The optimum solution would be to translate from your user's encoding to UTF on input. Except that browsers don't report user encodings. And maintaining the necessary translation tables is pretty daunting!

    Incidentally, IE's attempts to guess character encodings often have bizarre results. If you edit a document in Word with smart quotes enabled, then paste it into a web page, IE is very likely to decide that you're using a Japanese encoding, and replace some of your punctuation with Kanji!

    Posted by Isaac at

  14. I was talking about online input. If you can enter anything in my comment form that is not UTF-8 encoded I would love to see it.

    Posted by Anne at

  15. I forgot to mention that my Internet Explorer has the Mathplayer 2.0 plugin installed. I have no idea whether that affects things or not.

    The behavior is strange in that I was not seeing it for all my pages. Also, Turkish (Roman alphabet, left-to-right) is nowhere close to Urdu (Arabic script, right-to-left).

    If you are really interested in seeing that MSIE behavior, let me know by email and I can remove the meta tag from some page to show it to you.

    Posted by Zack at

  16. I was talking about online input too. But I was also thinking in terms of more typical web sites that don't validate their input as well-formed XHTML. Not a criticism of this site; people who come here should be able to compose XHTML. But most web sites can't impose that kind of restriction on their users. If they want to present valid XHTML, they have to transform user input somehow. I assumed that's what you meant by "validate".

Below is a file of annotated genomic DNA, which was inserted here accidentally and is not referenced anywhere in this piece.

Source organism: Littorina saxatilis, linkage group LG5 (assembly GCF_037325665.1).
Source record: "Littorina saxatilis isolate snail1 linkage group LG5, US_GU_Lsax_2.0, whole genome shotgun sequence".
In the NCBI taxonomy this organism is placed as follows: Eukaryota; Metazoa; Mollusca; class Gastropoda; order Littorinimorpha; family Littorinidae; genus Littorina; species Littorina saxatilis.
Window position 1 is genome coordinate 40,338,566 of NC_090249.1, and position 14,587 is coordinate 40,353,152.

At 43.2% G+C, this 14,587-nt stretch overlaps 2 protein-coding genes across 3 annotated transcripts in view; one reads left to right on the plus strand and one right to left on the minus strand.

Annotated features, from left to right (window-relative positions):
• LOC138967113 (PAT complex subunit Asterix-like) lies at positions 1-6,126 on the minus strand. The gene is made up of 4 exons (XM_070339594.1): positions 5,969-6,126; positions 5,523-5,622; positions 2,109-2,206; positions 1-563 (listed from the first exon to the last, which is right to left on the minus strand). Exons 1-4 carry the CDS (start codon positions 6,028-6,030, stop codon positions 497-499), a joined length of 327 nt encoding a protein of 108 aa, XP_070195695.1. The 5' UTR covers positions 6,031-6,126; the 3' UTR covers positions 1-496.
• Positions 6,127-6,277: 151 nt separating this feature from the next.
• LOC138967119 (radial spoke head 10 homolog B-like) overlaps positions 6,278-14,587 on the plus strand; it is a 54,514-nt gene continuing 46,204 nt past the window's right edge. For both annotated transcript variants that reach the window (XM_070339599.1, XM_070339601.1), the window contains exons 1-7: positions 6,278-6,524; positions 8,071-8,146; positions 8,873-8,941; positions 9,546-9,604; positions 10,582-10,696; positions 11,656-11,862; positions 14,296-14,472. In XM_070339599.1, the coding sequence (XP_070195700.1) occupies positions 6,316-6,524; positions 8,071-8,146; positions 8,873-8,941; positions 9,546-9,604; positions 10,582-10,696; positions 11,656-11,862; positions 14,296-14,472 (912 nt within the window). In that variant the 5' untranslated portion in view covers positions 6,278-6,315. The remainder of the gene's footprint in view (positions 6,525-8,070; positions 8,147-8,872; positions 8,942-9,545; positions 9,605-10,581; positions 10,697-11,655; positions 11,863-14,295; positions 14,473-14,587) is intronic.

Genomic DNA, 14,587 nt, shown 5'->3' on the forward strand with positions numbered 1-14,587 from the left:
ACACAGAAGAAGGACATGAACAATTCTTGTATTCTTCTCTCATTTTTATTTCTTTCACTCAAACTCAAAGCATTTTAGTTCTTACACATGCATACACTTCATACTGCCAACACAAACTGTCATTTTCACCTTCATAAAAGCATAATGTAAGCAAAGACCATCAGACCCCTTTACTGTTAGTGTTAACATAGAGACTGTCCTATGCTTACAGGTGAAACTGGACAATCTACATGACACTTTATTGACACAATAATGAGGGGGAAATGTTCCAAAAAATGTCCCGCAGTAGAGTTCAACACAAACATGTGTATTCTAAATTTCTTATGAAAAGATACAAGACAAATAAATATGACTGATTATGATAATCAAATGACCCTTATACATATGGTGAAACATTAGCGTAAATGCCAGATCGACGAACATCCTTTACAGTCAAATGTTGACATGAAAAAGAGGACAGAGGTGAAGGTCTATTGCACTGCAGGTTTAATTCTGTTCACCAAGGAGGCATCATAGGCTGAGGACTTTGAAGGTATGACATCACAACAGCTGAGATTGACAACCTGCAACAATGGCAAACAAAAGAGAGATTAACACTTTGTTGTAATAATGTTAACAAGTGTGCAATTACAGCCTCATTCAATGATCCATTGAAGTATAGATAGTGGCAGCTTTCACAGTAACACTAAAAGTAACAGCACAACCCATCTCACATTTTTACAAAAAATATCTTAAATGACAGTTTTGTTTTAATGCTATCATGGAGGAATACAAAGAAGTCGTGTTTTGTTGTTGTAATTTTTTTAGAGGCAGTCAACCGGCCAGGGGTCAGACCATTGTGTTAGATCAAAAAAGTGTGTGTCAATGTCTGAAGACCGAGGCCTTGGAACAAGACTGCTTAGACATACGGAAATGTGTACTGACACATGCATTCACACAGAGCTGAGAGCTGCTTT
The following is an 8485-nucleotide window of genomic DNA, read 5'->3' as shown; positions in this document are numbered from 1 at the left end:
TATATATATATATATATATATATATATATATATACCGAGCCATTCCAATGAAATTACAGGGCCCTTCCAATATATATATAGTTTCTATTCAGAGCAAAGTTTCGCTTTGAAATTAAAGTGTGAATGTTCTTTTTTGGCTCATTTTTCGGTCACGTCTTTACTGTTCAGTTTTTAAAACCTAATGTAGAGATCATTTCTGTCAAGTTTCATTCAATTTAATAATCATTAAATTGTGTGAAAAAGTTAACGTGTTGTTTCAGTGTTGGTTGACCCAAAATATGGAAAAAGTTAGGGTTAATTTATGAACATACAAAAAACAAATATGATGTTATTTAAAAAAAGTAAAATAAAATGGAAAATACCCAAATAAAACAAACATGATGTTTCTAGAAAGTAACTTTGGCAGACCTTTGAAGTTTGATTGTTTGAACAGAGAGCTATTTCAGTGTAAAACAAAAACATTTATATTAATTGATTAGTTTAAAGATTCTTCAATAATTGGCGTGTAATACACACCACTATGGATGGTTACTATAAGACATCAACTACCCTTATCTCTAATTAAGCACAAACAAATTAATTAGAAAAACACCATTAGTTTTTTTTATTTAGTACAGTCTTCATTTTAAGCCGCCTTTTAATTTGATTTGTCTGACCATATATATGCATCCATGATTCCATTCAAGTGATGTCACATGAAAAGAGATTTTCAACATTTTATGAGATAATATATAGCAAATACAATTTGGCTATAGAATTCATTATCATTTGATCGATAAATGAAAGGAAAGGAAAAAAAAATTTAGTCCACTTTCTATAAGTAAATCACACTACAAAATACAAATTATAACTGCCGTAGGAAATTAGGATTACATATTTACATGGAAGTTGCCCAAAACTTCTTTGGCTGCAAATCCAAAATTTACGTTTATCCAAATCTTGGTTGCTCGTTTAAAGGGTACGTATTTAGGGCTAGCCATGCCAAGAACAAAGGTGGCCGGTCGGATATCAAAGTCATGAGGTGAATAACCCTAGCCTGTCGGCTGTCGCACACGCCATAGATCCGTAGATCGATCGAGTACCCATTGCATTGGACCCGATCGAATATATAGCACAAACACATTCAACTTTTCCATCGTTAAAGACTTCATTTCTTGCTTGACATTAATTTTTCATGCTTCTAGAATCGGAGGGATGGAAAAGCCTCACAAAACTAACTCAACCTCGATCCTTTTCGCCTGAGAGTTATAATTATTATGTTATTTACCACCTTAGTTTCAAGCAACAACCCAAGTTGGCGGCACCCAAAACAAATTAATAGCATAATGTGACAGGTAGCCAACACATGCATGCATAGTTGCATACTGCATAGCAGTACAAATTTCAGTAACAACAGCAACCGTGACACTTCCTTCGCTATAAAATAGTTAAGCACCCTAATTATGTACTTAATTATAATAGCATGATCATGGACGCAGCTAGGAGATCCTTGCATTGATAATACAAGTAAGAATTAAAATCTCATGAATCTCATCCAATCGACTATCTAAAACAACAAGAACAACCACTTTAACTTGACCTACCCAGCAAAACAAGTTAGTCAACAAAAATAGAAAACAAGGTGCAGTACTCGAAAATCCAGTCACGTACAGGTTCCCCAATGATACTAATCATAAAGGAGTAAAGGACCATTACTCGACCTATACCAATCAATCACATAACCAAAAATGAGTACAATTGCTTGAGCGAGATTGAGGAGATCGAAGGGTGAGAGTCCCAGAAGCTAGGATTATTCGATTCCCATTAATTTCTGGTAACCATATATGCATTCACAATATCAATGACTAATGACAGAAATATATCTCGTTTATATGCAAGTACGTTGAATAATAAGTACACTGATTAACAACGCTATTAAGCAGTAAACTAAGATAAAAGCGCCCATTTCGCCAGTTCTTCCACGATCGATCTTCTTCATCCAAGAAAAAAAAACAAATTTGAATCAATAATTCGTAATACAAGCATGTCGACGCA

Basically, Anne, you're creating valid web pages by forcing your users to run their input past a validator for well-formed XHTML. That would work for any character set (though it would be rude to use a proprietary character set, of course). So it's not your choice of character set that keeps out proprietary characters. It's the validation procedure.

    Posted by Isaac at

  17. Isn't the browser meant to reply in the same encoding that the form had? I guess if you didn't specify to the liking of the browser (however that may be done) then it can return almost anything.

    Although, to be fair, why anybody should use anything other than UTF-8 is completely beyond me.

    [This should be a HR or BR but the site doesn't allow it (even as <ht />)]

    I came to this page because I was wondering about the correct syntax for the content-type header. My thinking is that case is extremely important - it isn't enough to just have Unicode string. Case conversion involves knowledge of the language (which is why Microsoft had to break Turkish on Windows) and can't be specified by only character encoding.

    Shouldn't the UTF-8 be uppercase in the stated examples?

    Posted by Kirit at

  18. Not really. See section 3.4 of RFC 2616:

    HTTP character sets are identified by case-insensitive tokens.

    Posted by Anne at

  19. I realise it would be perverse to use any other language's case conversion rules, but the standard should also state that the case conversion rules should be English.

    Posted by Kirit at